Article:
Last Wills & Testaments in Utah

A will is an estate planning document that outlines a person’s wishes concerning their affairs, inheritances, property, and guardianship of their children (in the event of their passing). In Utah, any person 18 years of age or older (who is of sound mind) can draft a will.

What Is Considered a Valid Will in Utah?

Under Utah Code § 75-2-502, the basic requirements of a will are that it is written when you are of sound mind and that it is:

  • In writing
  • Signed by the testator or in their name by another person in the testator’s conscious presence with their consent
  • Witness and signed by two other individuals

However, it is important to note that a document that is intended to be a will that is not completed in compliance with § 75-2-502 can be legally executed if the evidence presented establishes that the deceased did intend the document or writing to be:

  • Their will
  • A partial or complete revocation of the will
  • An addition or alteration of their existing will
  • A partial or complete revival of their will, formerly revoked will, or formerly revoked portion of their will

Are Holographic Wills Valid in Utah?

A holographic will (also referred to as an olographic testament) is a will that is handwritten and signed by the testator (the person outlining their wishes). While some states do not recognize handwritten wills as legally valid, they are legally acceptable in Utah if it is proven that the document is in the testator’s handwriting. Holographic wills may be written if the testator needed to share their wishes quickly; however, we advise having a will drafted by an attorney whenever possible.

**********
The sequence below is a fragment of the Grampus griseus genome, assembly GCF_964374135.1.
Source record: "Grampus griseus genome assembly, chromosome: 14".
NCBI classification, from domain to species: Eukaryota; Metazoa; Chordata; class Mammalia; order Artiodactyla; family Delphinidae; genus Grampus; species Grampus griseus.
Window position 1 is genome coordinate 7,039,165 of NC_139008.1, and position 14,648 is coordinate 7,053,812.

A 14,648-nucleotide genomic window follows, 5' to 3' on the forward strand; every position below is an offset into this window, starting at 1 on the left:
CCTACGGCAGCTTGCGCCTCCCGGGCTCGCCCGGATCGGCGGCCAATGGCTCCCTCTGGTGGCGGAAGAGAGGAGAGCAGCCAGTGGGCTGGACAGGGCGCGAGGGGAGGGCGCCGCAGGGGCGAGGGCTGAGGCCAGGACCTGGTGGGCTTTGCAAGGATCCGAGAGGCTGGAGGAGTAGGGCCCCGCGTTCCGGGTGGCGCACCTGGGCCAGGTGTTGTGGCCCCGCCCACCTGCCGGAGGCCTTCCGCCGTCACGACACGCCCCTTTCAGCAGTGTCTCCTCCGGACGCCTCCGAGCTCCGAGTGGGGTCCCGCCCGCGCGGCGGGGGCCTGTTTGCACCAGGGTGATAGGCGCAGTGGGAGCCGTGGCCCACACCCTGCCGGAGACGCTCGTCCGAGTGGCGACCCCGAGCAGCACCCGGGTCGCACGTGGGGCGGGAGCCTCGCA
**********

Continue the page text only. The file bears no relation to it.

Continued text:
Who Can Witness a Will?

Anyone who is considered to be competent can witness a will. Whether the person is named in the will does not have a bearing on their ability to sign as a witness either (Utah Code § 75-2-505).

Do You Have to Have a Will?

No, you are not legally required to draft a will. However, it is in your best interest (and that of your family and heirs) that you do. Without a will, your estate will be divided based on the intestate succession laws, and your wishes will not be known or regarded. On the other hand, if you have drafted a valid will, you can outline:

  • How you want assets to be distributed
  • Who you want to be excluded from being awarded anything based on intestate succession
  • Who will take care of your children or pets
  • Who will oversee the probate process and the estate affairs

Contact Our Attorneys

If you are drafting your will, the attorneys at Nelson, Taylor & Associates are here to help you draft a valid, legally binding document, and we can advise you concerning what you should and should not include in your will. We want to help ensure that your wishes are heard and honored. Our team is also equipped to help you draft other estate planning documents, including:

  • Trusts
  • Advanced directives
  • Powers of attorney
  • Modifications to existing documents/estate plans

For help with estate planning, estate administration, or the probate process, schedule a case consultation with our experienced team today. Call (801) 901-7046 or reach out online.